I love putting up the Christmas cards we receive. This year Hydra and I wrapped the pantry door with gold paper as a background.

Neither of us is religious, but we both love Christmas.

Most cultures set aside days upon which to celebrate things that they deem spiritually or socially valuable. There are reasons why we tend to do these things around the same times of the year, because all our roots spring from the natural cycles of the earth.

We mark the season in which the sun begins to return to us because even in warmer climes, we are happier in the light. When the days begin to grow longer, it's a sign that the planet is still working correctly on its most basic levels.

For me, the season between winter solstice and the changing of the calendar year (in my part of the world) is a time for reflection, assessement and sustaining connections. I write to people I haven't written to in a year, but whom I still hold dear. I think about the things I hoped for in the past year, and take a look at how I rose to the challenges, or didn't. I look ahead to the coming year with hope, and renewed energy, and sometimes a little trepidation.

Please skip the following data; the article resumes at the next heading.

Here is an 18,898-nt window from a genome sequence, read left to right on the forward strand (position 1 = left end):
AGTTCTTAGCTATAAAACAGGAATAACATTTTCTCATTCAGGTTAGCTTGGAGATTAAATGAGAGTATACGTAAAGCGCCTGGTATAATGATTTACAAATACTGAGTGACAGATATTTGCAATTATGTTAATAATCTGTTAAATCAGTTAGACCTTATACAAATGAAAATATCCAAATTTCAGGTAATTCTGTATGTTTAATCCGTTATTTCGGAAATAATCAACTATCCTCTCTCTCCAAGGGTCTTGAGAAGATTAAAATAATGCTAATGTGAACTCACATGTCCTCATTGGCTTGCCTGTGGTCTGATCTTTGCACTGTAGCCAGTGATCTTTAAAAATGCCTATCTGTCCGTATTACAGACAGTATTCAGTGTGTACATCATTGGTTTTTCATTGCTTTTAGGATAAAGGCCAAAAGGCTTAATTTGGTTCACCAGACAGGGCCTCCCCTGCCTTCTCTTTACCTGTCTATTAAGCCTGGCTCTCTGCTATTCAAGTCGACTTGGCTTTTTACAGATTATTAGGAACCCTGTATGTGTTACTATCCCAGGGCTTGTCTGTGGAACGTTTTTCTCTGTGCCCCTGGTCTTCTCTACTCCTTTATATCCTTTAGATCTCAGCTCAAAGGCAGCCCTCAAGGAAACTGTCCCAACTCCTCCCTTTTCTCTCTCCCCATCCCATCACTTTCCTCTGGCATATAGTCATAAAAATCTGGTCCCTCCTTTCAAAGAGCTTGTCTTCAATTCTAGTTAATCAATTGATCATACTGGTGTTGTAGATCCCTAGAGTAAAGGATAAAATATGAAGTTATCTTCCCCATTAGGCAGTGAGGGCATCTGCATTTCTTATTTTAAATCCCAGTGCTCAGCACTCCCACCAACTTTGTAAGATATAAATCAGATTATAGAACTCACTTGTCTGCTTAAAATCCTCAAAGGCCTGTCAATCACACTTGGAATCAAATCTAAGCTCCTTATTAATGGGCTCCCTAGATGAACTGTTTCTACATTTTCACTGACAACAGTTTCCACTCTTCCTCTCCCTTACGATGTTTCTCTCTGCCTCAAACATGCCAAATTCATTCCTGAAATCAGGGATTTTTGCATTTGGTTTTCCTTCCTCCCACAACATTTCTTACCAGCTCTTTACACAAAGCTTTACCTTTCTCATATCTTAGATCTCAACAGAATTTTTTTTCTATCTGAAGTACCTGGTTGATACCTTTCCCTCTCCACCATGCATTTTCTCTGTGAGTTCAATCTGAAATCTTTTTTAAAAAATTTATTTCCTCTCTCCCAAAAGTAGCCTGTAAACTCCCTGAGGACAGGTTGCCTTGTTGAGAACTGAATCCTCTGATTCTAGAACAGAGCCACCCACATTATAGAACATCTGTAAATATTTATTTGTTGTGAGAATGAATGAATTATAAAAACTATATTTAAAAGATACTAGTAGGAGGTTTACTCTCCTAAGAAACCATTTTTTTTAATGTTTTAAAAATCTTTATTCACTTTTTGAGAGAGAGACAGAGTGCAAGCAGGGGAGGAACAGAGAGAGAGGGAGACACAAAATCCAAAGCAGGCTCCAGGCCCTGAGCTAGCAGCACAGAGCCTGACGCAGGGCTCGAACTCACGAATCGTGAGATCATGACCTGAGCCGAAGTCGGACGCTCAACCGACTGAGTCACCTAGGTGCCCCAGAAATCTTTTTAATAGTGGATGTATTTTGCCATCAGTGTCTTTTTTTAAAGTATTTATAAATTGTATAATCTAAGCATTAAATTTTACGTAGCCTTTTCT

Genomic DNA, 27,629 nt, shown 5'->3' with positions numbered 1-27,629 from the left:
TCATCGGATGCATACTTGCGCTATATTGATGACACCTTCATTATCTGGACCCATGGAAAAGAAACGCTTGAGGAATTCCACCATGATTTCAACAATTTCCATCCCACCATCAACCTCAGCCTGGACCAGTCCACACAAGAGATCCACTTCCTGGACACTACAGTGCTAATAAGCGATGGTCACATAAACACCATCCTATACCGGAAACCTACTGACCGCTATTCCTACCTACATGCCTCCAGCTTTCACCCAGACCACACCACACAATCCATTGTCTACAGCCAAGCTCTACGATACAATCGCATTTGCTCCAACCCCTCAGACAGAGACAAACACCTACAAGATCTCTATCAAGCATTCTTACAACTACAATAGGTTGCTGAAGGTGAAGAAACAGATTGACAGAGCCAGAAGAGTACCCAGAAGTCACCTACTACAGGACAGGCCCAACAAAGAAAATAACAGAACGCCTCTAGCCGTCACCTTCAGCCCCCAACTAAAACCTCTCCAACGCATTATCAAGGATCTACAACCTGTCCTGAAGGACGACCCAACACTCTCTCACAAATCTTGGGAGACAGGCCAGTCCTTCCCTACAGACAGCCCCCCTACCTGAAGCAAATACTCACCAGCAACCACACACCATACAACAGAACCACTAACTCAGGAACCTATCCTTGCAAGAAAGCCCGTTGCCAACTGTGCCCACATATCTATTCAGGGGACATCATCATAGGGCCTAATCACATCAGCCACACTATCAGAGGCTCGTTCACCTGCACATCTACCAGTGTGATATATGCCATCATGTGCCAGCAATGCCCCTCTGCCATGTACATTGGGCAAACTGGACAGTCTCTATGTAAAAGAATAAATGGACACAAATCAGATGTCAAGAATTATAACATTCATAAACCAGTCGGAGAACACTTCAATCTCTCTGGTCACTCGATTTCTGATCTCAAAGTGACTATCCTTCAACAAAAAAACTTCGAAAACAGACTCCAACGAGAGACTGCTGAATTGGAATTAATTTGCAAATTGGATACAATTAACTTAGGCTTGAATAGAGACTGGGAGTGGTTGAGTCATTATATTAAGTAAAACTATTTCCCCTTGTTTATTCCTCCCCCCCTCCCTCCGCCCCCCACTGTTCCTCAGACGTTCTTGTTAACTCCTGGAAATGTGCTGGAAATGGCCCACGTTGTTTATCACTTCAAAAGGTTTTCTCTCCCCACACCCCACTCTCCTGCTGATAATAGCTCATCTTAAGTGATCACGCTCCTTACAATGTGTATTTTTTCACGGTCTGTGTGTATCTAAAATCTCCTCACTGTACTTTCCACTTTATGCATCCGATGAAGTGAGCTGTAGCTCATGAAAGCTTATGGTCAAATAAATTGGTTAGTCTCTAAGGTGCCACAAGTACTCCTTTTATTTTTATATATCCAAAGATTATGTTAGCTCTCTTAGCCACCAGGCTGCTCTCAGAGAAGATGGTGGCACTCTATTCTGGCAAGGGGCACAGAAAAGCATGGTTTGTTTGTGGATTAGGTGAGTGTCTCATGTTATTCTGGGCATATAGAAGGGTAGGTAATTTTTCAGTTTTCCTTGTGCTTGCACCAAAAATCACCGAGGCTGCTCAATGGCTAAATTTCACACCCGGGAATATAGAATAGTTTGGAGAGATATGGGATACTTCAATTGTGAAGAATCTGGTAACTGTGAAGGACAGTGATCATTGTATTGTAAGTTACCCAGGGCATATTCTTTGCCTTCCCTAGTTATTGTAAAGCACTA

I hope everyone finds her or his time of the year to stop and look at what you're up to, and be sure to give yourself credit for what you have done that has provoked some thought or provided some joy.

Dance a little jig for the movement of the moon and stars. Do it when no one can see you.

It might just make you stupid happy, and that might be just what you need.

I See Dead Santas -- Saturday 12/23/2006

These inflated Christmas displays are pretty, but just wrong on so many levels. Most especially, when they are turned off during the day, which sort of tarnishes the magic (while at least granting a respite from the vacuum cleaner sound of the blower that inflates them).

Um, no honey, Santa's just-- resting his eyes.

Sunday, December 24, 2006

Three Squashes and a Pomegranate - Saturday 12/23/2006

What can I say? I am endlessly fascinated with food.

Each of these squashes had cooking instruction stickers on them, and they were just 88 cents a pound at Food 4 Less. All pretty much the same recipe: cut in half, lay cut side down in a pan of water, and bake for a varying amount of time in a 350 degree oven. I hope they will taste a little different from each other.

The dilemma: try them all during the week, or save them and serve them as part of our vegetarian New Year's Eve dinner, for comparison sampling??